Yesterday our four boats were joined by August Moon, another Canadian boat that will be accompanying us south. They are longtime friends of Ken and Carol and have been speeding down the coast from Mexico to catch up. Christmas was a blast here. The wide docks were perfect for dock parties for Christmas Eve and another yesterday. If you think we don’t enjoy the same fare, think again. We had Pollo Navidad (marinated chicken), turkey, ham, mashed and fried potatoes, beans and carrots, 2 different types of stuffing and another two of gravy - oh yeah, and rum cake for dessert. We waddled back to our boats.
Gosling's Christmas tree.. The
wind actually blew it over whenwe were setting it up and JG had to dive for the top portion. Luckily the water is only 25 ft deep.... Yesterday as we were setting up for the dinner there was a shriek from Nautimoments. We looked over to see a swarm of bees just above their dodger. We immediately started to spray them with hoses and that resulted in the swarm attaching itself to their yardarm flags. No amount of water could shoo them from there so the call went out to the marina manager, who called the local fire station. They arrived some time later after the bees had migrated to Nautimoments mast and looked like they were going to set up a hive on their deck light fixture. The firemen sprayed it with AFFF foam getting many down but reassured us that they would have to return several times to complete the job. Finally, after the third application and a shot of insecticide by a fireman in a bosn’s chair up the mast we think they are gone. We’ll be able to tell for sure tomorrow morning. Apparently this is a common occurrence and the firemen are the experts. Only Betsy was stung and their boat was the farthest removed of the group.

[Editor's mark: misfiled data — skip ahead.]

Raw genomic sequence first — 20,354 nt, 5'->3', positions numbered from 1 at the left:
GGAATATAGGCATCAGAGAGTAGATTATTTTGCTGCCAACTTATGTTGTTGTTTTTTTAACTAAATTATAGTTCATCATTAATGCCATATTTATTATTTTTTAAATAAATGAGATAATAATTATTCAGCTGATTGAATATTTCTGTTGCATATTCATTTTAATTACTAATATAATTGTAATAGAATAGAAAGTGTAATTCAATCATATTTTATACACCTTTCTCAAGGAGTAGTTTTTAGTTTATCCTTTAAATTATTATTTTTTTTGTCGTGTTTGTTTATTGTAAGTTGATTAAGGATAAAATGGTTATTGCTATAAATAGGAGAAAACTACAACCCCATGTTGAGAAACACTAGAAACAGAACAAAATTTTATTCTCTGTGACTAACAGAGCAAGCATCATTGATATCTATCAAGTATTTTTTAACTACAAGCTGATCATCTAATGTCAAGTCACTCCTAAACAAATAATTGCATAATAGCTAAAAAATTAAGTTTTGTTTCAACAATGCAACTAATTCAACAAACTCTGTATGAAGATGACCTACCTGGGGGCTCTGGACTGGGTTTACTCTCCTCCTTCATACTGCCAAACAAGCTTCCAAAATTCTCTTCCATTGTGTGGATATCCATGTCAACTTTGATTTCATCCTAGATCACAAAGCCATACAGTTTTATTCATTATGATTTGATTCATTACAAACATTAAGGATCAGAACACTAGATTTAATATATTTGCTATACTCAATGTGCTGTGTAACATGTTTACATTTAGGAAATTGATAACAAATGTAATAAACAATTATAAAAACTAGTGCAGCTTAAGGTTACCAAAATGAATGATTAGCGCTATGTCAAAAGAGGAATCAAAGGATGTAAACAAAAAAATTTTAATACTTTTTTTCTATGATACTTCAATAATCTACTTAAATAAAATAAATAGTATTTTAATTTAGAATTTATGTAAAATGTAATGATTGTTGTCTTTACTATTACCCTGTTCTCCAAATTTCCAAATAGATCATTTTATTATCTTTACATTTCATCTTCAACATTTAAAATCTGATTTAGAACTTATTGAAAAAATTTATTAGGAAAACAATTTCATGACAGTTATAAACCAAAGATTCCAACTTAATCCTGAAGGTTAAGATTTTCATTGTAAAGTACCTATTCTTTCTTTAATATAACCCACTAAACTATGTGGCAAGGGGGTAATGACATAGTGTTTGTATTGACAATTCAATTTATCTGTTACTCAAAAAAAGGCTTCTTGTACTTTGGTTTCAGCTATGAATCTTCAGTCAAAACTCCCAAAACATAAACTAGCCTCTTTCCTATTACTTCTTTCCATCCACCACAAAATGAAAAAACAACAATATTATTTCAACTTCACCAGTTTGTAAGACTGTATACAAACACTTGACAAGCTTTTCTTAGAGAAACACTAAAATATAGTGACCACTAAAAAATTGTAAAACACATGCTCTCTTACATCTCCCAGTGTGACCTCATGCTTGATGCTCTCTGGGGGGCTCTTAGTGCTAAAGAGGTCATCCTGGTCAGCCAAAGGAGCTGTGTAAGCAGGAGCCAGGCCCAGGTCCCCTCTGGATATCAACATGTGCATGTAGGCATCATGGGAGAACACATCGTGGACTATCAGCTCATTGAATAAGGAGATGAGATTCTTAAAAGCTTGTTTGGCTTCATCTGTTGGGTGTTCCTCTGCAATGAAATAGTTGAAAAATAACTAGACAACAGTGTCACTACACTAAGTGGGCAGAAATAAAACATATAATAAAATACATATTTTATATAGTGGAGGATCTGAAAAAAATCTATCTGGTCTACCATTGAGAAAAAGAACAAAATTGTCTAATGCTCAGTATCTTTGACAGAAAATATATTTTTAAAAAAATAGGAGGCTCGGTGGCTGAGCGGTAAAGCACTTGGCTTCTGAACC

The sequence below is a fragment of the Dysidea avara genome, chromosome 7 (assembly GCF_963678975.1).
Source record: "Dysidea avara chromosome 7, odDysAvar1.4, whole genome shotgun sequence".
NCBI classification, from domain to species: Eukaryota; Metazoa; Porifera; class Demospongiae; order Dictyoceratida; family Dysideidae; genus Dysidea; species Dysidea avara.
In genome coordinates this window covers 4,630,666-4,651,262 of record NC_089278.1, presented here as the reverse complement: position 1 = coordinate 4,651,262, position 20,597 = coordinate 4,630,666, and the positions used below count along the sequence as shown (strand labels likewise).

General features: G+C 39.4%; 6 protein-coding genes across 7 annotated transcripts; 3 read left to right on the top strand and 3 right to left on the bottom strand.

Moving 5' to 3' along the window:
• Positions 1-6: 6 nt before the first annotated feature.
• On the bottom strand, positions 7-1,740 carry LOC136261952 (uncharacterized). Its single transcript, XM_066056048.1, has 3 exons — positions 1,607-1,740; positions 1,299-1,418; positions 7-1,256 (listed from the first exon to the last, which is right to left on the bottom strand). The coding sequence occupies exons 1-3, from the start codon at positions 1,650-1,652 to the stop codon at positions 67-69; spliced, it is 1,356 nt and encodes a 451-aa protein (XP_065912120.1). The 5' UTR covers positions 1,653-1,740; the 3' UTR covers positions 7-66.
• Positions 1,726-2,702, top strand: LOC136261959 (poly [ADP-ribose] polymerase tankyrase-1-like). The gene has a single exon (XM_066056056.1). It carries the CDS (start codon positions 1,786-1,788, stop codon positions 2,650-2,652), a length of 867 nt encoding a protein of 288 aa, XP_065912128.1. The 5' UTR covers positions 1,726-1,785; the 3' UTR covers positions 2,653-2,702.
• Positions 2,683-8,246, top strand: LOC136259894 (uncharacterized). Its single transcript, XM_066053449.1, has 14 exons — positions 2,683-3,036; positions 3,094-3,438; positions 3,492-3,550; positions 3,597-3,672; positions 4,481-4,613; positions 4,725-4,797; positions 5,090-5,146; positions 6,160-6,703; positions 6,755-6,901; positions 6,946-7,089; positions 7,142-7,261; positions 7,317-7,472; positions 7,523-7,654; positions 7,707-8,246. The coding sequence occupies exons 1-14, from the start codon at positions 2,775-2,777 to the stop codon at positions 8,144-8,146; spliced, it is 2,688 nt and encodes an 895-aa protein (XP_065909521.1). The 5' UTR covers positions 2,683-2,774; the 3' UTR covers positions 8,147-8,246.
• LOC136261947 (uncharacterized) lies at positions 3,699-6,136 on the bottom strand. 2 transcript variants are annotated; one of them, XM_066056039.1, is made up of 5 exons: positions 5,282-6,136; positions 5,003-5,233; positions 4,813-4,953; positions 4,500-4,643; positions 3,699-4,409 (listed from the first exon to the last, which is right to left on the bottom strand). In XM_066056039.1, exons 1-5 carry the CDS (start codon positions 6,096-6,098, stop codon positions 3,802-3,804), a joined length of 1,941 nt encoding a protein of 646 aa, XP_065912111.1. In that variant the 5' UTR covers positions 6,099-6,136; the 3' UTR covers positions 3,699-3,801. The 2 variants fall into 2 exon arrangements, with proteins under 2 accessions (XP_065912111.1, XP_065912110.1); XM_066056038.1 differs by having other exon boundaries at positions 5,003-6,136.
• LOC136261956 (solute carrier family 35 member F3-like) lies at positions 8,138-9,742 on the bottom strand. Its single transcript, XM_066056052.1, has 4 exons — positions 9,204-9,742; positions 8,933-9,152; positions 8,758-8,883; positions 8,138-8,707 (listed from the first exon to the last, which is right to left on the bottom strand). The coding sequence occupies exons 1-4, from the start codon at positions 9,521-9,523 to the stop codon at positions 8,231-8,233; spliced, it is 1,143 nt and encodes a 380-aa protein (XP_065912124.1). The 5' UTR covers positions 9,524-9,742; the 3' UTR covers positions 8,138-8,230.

Tomorrow we will water and fuel up and move back to Playa de Coco. Friday morning we must get our national Zarpe from the port captain before he closes shop for the week. We will then be free to leave and travel anywhere in Costa Rican waters.

Thursday, December 13, 2012

Nicaragua - another country checked off the list.

22:00, 11 Dec 2012, at anchor in San Juan Del Sur, Nicaragua It is still HOT. If it wasn’t for the brisk, Papagayo winds blowing across the bay it would be unbearable in the salon. We have been here since yesterday morning after a comfortable, albeit, mostly windless 2-day motorboat ride from Bahia Del Sol. Our departure wasn’t nearly as exciting as the entry 8 months ago. Fran really enjoyed her early birthday present, a ride out on the back of the jet-ski that the guide, Rogelio, uses to lead the boats in and out. Fran was his radio operator for the morning, escorting our 3 boats out and 2 others into the bay. She hasn’t stopped talking about how much fun it was since we left.